NCBA’s Kent Bacus explains why we need to import small amounts of beef
- Kent Bacus, Director of International Trade and Market Access for NCBA, recently stated in an interview that trade is one of the most misunderstood issues in the cattle industry.
- Bacus explained that 95 percent of beef produced in the U.S. is finished in a feedlot, but we don’t produce enough to meet our domestic ground beef demand.
- Most of what we import are lean trimmings to supplement our hamburger market. If we didn’t have these imports, producers would shy away from hamburger due to the short supply and instead turn to chicken, Bacus said.
- All imported beef must meet an equivalent safety standard as we have here, which is important not only for consumers, but also for our cattle producers.
- Bacus went on to say that restricting imports wouldn’t do us any good because it won’t help us meet domestic beef demand. He said often more government intervention leads to vertical integration.
- “The last thing we need now is more vertical integration, as we need freedom to deliver what the consumer wants,” stated Bacus.
Perdue suggests CFAP2 may be coming
- Ag Secretary Sonny Perdue has suggested that the second round of Coronavirus Food Assistance Program (CFAP) for farmers and ranchers could be arriving by the end of August of early September.
- Perdue noted that the cutoff date of April 15th for financial damages was likely not sufficient to cover losses by cattlemen during that time frame. He went on to say that the second round of CFAP payments would help “even out” losses incurred after April 15th.
- When asked about expanding the payment limits to individuals, Perdue said he wasn’t ready to answer such questions, but there has been discussion considering the expansion of such limits.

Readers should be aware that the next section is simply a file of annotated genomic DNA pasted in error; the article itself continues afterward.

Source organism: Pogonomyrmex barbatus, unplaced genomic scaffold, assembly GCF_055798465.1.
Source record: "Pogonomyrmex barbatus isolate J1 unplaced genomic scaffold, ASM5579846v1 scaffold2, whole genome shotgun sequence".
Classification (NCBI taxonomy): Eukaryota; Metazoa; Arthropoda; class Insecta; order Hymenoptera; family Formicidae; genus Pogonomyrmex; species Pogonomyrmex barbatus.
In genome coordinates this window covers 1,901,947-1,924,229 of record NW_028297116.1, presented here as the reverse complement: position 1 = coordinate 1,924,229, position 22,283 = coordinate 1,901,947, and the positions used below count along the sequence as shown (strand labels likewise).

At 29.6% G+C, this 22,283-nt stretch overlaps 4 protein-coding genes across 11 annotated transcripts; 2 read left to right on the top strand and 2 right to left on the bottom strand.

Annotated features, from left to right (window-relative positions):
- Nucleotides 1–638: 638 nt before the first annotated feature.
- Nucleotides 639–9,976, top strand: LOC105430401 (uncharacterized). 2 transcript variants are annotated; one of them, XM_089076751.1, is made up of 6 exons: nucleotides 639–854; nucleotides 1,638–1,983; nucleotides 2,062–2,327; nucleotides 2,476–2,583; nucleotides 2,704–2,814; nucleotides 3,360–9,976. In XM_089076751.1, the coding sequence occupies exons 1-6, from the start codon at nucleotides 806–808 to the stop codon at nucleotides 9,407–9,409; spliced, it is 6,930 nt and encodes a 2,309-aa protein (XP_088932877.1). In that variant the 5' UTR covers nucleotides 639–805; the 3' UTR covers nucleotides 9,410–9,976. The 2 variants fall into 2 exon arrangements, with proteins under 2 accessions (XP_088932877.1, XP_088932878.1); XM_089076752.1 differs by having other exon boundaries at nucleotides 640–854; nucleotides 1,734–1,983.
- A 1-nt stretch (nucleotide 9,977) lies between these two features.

- Rules for this next round of payments, along with sign up will begin early in September.
Pepperoni shortage strikes small pizza places across the U.S.
- We’ve seen various products such as toilet paper and Clorox wipes fall victim to the pandemic. We are now seeing pepperoni being negatively impacted by the pandemic.
- According to Bloomberg, pizza shops across the nation are reporting a shortage of America’s most popular topping, pepperoni.
- A pizza shop in South Dakota is now paying $4.12/lb. compared to $2.87/lb. back in January 2019.
- Two factors have led to this pepperoni shortage;
- Pork processors have dealt with slowdowns and shutdowns due to the virus.
- The demand for pizza has risen since many people are staying home for dinner; many families have turned to ordering pizza.
- Larger pizza chains have yet to be impacted by the shortage because they purchase their pepperoni through long-term contracts.
Boxed beef prices
- Choice boxed beef: $217.26 (+3.02)
- Select boxed beef: $201.94 (+2.65)